Here's a short guide on understanding Cut Tap Chamfers. This is an excerpt from Allen Benjamin's Technical Tap Guide Engineering Data.
A tap chamfer is the tapering of the threads to distribute cutting action over several teeth. The type of hole to be tapped has much to do with the chamfer style of that tap that’s best suited.
Some holes go all the way through. Some, while not through-holes, are relatively deep. Some are quite shallow (a little deeper than diameter).
Each of these three kinds of holes - through, deep-bottoming blind, and shallow bottoming - has a tap chamfer best suited to specific threading requirements.
This style, with a 7-10 thread chamfer, has the longest chamfer of the three to distribute action over the maximum number of teeth; and the taper also acts as a guide in starting the cutting action in the hole. Taper style taps start the thread square with the workpiece. Taper taps are commonly used in through holes and in materials where a tapered guide is necessary.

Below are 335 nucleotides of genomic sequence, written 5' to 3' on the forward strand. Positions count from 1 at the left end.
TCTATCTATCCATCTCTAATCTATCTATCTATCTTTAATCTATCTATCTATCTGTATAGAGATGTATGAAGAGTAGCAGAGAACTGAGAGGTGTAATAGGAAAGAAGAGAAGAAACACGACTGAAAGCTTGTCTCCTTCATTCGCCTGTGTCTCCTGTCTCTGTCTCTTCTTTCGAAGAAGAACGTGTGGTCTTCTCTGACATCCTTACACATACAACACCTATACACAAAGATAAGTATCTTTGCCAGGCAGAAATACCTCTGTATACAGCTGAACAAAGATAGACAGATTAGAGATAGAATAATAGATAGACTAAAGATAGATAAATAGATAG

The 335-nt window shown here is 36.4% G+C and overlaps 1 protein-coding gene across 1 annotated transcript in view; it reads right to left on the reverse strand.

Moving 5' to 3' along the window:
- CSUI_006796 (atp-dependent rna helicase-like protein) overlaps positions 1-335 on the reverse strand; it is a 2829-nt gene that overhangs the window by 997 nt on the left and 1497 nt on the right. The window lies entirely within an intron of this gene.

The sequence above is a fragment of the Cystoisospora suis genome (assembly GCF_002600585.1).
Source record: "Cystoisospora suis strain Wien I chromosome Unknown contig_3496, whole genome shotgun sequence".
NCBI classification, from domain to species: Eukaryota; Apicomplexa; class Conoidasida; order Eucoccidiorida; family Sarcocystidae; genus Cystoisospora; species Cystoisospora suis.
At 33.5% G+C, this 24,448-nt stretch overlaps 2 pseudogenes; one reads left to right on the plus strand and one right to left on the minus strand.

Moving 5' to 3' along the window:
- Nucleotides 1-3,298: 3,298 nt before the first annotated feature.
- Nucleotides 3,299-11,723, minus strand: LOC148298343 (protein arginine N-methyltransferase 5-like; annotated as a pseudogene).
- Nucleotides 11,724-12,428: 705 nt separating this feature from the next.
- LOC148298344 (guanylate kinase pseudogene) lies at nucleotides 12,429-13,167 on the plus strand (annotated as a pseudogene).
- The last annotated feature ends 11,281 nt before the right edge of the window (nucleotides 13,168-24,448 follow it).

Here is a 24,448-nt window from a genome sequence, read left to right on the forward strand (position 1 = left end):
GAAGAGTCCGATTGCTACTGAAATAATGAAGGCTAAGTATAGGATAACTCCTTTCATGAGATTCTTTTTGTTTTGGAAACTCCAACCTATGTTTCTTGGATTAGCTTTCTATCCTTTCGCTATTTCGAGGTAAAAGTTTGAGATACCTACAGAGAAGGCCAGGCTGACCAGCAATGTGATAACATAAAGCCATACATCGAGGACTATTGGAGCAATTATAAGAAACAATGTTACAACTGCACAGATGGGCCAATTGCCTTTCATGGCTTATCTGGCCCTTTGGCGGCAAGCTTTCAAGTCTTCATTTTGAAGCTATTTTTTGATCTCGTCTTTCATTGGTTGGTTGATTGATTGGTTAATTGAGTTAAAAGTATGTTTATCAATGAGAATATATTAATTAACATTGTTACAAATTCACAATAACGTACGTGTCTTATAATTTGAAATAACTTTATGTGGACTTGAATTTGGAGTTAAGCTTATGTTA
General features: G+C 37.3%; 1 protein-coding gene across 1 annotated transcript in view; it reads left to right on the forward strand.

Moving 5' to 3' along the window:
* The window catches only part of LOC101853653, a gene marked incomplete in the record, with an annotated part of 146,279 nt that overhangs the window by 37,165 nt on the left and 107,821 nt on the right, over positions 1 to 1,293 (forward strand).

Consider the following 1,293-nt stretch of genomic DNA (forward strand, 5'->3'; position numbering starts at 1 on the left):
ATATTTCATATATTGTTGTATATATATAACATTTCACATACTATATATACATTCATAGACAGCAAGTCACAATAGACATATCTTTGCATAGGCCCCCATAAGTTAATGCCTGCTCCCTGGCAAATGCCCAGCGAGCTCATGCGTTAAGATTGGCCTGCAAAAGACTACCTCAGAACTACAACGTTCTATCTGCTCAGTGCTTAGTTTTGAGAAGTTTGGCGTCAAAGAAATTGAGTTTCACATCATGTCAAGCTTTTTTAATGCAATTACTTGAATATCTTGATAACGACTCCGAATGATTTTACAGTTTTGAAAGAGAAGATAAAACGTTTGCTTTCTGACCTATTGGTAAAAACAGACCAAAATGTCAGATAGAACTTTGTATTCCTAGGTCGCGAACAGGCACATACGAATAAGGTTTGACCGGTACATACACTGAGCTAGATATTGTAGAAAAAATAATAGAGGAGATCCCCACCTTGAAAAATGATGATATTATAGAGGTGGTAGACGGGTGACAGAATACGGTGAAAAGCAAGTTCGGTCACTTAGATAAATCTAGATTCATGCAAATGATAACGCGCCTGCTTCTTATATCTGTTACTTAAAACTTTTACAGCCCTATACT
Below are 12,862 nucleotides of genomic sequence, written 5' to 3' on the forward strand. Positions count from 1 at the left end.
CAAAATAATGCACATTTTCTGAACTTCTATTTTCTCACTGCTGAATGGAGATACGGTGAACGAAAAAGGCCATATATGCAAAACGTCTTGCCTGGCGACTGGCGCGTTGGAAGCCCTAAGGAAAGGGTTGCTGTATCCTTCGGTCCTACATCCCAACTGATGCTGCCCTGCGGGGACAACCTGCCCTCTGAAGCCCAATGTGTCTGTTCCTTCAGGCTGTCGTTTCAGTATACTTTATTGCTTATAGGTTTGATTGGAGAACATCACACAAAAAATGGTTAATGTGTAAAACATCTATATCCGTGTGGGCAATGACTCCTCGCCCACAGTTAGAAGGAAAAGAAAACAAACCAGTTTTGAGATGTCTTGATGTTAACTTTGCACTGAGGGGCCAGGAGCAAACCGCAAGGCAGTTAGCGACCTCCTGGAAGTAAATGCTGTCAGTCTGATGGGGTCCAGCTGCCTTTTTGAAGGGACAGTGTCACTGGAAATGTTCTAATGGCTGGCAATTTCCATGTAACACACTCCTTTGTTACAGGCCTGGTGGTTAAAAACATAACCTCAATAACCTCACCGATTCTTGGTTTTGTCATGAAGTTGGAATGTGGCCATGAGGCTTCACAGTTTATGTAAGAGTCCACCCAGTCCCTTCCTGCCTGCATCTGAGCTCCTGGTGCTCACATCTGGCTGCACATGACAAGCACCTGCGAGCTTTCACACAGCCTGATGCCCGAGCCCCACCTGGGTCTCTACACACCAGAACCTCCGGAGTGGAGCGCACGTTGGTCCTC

This style, with a 3-5 thread chamfer, is most widely used in through holes and where there is sufficient room at the bottom in blind holes.
Semi (or Modified) Bottoming Taps
This style, with a 2 to 2.5 thread chamfer, should be used when-ever possible in difficult material applications in blind holes, when threads are not required to the bottom of the hole
This style, designed with a 1 to 2 thread chamfer, is made with just enough chamfer for starting in the hole; as the name implies, it is designed to thread blind holes to the bottom.
PLEASE NOTE: Taper, plug and bottoming taps as a set, in a given size (for example: 1/4-20 NC) are identical as to size, length and vi-tal measurements; the difference is in the chamfered threaded portion at the point. As a rule, such taps when used by hand are furnished in sets of three of a given size...namely, taper, plug and bottoming (and should be used in that order)
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